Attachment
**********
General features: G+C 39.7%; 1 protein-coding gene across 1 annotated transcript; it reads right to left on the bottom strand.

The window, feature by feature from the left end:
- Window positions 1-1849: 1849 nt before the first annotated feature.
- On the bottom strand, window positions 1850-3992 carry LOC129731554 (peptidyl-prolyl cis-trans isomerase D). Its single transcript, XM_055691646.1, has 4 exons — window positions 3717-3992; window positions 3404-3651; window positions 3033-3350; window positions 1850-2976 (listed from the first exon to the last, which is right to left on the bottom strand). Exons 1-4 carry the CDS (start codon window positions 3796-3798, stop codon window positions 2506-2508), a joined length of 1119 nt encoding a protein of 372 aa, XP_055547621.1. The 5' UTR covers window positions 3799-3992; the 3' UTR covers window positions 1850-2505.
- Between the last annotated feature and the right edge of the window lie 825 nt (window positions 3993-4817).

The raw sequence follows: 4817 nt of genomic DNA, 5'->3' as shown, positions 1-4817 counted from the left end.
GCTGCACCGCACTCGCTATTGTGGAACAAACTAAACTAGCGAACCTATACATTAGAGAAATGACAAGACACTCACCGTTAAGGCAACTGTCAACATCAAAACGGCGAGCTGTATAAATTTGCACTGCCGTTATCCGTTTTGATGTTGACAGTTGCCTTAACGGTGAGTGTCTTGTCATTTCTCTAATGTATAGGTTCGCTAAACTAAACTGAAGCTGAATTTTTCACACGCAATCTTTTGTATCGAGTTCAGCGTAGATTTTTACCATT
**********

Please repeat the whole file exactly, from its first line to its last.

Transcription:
General features: G+C 39.7%; 1 protein-coding gene across 1 annotated transcript; it reads right to left on the bottom strand.

The window, feature by feature from the left end:
- Window positions 1-1849: 1849 nt before the first annotated feature.
- On the bottom strand, window positions 1850-3992 carry LOC129731554 (peptidyl-prolyl cis-trans isomerase D). Its single transcript, XM_055691646.1, has 4 exons — window positions 3717-3992; window positions 3404-3651; window positions 3033-3350; window positions 1850-2976 (listed from the first exon to the last, which is right to left on the bottom strand). Exons 1-4 carry the CDS (start codon window positions 3796-3798, stop codon window positions 2506-2508), a joined length of 1119 nt encoding a protein of 372 aa, XP_055547621.1. The 5' UTR covers window positions 3799-3992; the 3' UTR covers window positions 1850-2505.
- Between the last annotated feature and the right edge of the window lie 825 nt (window positions 3993-4817).

The raw sequence follows: 4817 nt of genomic DNA, 5'->3' as shown, positions 1-4817 counted from the left end.
GCTGCACCGCACTCGCTATTGTGGAACAAACTAAACTAGCGAACCTATACATTAGAGAAATGACAAGACACTCACCGTTAAGGCAACTGTCAACATCAAAACGGCGAGCTGTATAAATTTGCACTGCCGTTATCCGTTTTGATGTTGACAGTTGCCTTAACGGTGAGTGTCTTGTCATTTCTCTAATGTATAGGTTCGCTAAACTAAACTGAAGCTGAATTTTTCACACGCAATCTTTTGTATCGAGTTCAGCGTAGATTTTTACCATT